Estimated reading time 2 min

Is there a price tag on the data shared by companies?

Sharing data is a day-to-day activity for many companies, but value is generated by enriching the shared data. A new study by the Research Institute of the Finnish Economy (Etla) investigates the value of shared data in industrial and service value chains.


Kirsi Suomalainen

Specialist, Communications and Public Affairs


Data does not have any intrinsic value; before it is enriched, it has zero value. The value of data is generated by sharing it and enriching it to form new products and services. The more data that is shared, the higher its total value can become.

A good example of the need for sharing and enriching data is smart traffic, where data is held by several parties. Data must be compatible and move from one system to another to facilitate the emergence of a smart traffic system.

“Businesses should consider the principles of data sharing: is data shared with existing parties in the network or with third parties as well?” asks Timo Seppälä, Chief Research Scientist at Etla.

“Currently, data is shared with known parties that are pre-approved by companies. Data sharing should also be expanded to cover third parties, but this requires agreeing to it with both suppliers and customers.”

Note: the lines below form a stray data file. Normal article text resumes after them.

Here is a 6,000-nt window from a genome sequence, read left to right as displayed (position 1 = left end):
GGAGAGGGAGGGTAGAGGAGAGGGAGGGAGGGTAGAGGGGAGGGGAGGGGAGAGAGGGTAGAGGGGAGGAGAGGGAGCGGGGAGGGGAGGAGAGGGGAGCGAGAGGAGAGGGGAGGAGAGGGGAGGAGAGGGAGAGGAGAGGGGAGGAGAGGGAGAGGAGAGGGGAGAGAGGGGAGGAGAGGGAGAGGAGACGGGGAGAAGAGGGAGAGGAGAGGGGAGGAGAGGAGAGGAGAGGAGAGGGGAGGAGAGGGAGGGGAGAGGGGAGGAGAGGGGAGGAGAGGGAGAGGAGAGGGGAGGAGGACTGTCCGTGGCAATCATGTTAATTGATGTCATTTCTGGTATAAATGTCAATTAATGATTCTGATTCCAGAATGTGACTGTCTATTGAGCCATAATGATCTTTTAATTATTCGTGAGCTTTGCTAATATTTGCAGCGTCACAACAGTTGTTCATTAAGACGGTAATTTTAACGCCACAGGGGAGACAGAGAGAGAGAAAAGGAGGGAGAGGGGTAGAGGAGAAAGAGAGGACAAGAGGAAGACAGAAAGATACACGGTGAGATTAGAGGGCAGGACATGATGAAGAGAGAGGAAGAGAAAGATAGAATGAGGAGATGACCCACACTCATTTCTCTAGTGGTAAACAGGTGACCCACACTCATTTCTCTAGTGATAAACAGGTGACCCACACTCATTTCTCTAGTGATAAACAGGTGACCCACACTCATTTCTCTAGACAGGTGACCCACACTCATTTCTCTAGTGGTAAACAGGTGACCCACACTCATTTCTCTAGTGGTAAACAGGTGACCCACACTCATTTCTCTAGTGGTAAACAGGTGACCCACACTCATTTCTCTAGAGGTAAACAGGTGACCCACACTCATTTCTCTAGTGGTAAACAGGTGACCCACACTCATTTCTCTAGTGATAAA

The model presented in the study assesses the increase in value generated by sharing and using data. The figures used in the model are based on the profit and balance sheets in different industries and companies.

According to the study, a company’s data resources should be divided into four categories:

  1. the company’s proprietary data
  2. data shared with trusted partners
  3. data shared with other stakeholders
  4. open data.

Companies should identify the internal and external data flows: data is primarily generated by providing products and services, and the company can use the data thus generated itself or share it with others. When a company categorises its data repositories according to the model and creates a data strategy, it can share data with others and receive data from other companies based on clear rules.

Sharing data is important to companies and other parties due to the fragmentation of customer requirements as well as the development of society. Almost half (49%) of companies already share data with other companies.

Etla’s study, The Resource Dependency of Data: A Prospective on Data Sharing in Supply Chains (report available on SSRN’s web page) aims to investigate the value of shared data in industrial and service value chains and to develop a method for studying it. The study was carried out as part of Sitra’s fair data economy IHAN project.

What's this about?